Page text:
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Teachers' perspectives on classroom management : confidence, strategies, and professional development : a thesis presented in partial fulfilment of the requirements for the degree of Master of Educational Psychology at Massey University, Auckland, New Zealand
This study utilised a survey methodology; soliciting teachers’ perceptions of classroom behaviour management, probing their sense of confidence, defining strategies used and professional development experiences. High attrition rates in the first five years of teaching appear largely attributable to emotional exhaustion relating to a perception of an inability to cope with behavioural challenges within the classroom. There are many studies focused on this emotional exhaustion and extensive studies and theories regarding behavioural problems in students. This study, however aimed to provide data on a largely overlooked gap in understanding teachers' perspectives on classroom behaviour management. How confident teachers feel, which strategies they believe useful and additionally the desirability of professional development in this area. A response was received from 200 teachers of year 1 to year 4 classes. Of these 200 teachers, 110 completed the entire survey and it is these responses that this study is based on. The results of this survey indicate a requirement for a comprehensive classroom behaviour management programme to be utilised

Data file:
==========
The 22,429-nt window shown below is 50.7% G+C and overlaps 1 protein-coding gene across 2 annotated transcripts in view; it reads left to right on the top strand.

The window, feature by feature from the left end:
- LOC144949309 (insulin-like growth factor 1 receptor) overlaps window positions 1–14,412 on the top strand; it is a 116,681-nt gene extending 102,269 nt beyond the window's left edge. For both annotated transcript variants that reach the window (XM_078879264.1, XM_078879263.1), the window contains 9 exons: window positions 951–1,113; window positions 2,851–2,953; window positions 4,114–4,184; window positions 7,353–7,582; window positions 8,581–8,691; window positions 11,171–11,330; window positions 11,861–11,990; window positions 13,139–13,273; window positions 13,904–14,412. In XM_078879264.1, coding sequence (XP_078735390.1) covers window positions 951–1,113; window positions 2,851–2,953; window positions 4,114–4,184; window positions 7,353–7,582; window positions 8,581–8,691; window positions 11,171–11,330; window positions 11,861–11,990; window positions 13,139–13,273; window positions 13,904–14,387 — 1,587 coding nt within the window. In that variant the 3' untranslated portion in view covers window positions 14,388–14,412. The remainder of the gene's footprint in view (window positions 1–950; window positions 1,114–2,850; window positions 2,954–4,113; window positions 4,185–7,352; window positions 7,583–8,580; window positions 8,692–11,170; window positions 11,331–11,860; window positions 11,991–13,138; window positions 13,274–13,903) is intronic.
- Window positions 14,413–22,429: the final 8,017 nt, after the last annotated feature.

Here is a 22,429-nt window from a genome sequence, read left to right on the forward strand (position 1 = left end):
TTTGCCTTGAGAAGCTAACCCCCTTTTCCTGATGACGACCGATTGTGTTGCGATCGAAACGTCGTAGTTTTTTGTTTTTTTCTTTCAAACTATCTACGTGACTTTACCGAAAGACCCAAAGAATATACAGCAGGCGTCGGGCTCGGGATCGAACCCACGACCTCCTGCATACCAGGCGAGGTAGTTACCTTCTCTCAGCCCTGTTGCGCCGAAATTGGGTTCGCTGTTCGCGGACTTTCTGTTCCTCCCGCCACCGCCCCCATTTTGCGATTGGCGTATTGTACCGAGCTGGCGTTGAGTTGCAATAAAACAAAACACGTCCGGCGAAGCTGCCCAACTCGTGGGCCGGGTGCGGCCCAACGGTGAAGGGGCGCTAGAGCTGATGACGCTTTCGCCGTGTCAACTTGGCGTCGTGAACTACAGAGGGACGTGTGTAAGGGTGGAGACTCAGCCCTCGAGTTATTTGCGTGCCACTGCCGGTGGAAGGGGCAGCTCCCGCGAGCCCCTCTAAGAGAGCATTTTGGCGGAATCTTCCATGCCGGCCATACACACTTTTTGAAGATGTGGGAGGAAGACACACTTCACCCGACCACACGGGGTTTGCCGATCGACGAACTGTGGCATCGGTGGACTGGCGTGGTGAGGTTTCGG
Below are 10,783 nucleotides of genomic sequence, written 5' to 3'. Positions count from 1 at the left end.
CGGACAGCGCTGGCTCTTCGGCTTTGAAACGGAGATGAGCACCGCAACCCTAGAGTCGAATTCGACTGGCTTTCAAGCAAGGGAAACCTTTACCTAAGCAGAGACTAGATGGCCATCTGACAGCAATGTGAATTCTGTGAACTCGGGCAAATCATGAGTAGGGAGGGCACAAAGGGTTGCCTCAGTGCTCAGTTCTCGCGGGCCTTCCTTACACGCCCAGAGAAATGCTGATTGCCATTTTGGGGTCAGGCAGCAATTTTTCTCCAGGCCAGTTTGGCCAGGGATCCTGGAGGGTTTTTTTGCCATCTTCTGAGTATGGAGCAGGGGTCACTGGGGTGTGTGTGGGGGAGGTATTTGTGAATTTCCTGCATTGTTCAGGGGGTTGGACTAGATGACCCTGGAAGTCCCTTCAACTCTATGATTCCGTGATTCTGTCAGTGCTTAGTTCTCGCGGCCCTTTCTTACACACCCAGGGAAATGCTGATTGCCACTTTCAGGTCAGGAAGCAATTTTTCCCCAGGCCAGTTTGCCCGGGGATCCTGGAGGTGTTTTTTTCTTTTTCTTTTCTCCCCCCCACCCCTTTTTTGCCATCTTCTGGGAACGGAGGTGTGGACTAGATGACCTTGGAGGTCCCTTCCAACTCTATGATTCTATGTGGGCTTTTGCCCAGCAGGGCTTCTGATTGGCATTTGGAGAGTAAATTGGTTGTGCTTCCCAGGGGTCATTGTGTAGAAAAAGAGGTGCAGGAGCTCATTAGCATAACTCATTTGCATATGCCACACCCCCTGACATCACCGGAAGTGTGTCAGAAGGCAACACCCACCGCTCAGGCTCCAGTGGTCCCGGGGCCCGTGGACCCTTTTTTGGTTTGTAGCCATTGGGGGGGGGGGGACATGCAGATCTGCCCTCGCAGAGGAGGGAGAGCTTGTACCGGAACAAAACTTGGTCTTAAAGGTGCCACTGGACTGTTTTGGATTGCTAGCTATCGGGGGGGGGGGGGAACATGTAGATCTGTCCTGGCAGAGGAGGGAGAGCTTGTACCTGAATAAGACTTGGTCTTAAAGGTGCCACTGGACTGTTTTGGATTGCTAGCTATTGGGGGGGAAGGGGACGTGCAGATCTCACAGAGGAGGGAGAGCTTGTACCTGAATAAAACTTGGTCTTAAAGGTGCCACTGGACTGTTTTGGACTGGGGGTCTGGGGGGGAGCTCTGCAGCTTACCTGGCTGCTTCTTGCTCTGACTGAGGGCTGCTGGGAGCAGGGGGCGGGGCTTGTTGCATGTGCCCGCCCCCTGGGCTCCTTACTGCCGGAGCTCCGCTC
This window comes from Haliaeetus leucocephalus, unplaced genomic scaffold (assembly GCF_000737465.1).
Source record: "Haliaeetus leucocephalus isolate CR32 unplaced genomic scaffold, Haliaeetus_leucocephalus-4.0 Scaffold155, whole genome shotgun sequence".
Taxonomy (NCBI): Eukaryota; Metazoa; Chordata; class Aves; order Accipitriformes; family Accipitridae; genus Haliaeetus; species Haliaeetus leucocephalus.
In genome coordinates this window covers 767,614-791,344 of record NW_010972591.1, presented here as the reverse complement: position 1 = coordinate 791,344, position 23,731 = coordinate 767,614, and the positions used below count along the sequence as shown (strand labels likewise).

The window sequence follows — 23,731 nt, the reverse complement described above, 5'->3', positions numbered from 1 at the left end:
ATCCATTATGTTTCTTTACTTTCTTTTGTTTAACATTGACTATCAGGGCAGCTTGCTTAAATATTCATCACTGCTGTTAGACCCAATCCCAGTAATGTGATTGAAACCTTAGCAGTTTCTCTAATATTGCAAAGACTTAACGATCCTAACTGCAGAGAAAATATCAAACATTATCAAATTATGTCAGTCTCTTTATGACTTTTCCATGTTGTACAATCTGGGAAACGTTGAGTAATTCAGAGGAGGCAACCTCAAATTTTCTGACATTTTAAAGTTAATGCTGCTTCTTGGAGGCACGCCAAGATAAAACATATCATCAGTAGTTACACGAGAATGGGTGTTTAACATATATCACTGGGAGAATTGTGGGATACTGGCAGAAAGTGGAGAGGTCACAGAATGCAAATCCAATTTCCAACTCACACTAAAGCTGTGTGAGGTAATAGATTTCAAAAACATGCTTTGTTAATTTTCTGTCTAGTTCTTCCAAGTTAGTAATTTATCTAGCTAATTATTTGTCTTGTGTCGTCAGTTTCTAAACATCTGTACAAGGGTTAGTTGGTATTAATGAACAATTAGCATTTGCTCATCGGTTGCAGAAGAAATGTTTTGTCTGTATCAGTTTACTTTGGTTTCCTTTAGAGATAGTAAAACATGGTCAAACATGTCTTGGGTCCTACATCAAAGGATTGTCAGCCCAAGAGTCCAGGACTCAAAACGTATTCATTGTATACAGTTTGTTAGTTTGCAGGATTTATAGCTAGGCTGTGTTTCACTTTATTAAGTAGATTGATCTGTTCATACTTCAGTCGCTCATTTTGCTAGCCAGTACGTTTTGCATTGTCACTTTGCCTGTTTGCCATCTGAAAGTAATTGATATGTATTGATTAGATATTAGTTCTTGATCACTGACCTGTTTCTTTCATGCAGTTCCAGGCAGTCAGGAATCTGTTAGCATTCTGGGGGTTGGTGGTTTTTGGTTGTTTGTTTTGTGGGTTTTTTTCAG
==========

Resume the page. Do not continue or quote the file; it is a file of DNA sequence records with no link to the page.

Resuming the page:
(particularly for teacher trainees). This type of training can assist in ensuring that positive reinforcing skills and strategies are enabled to provide the best possible learning environment for students and teacher alike.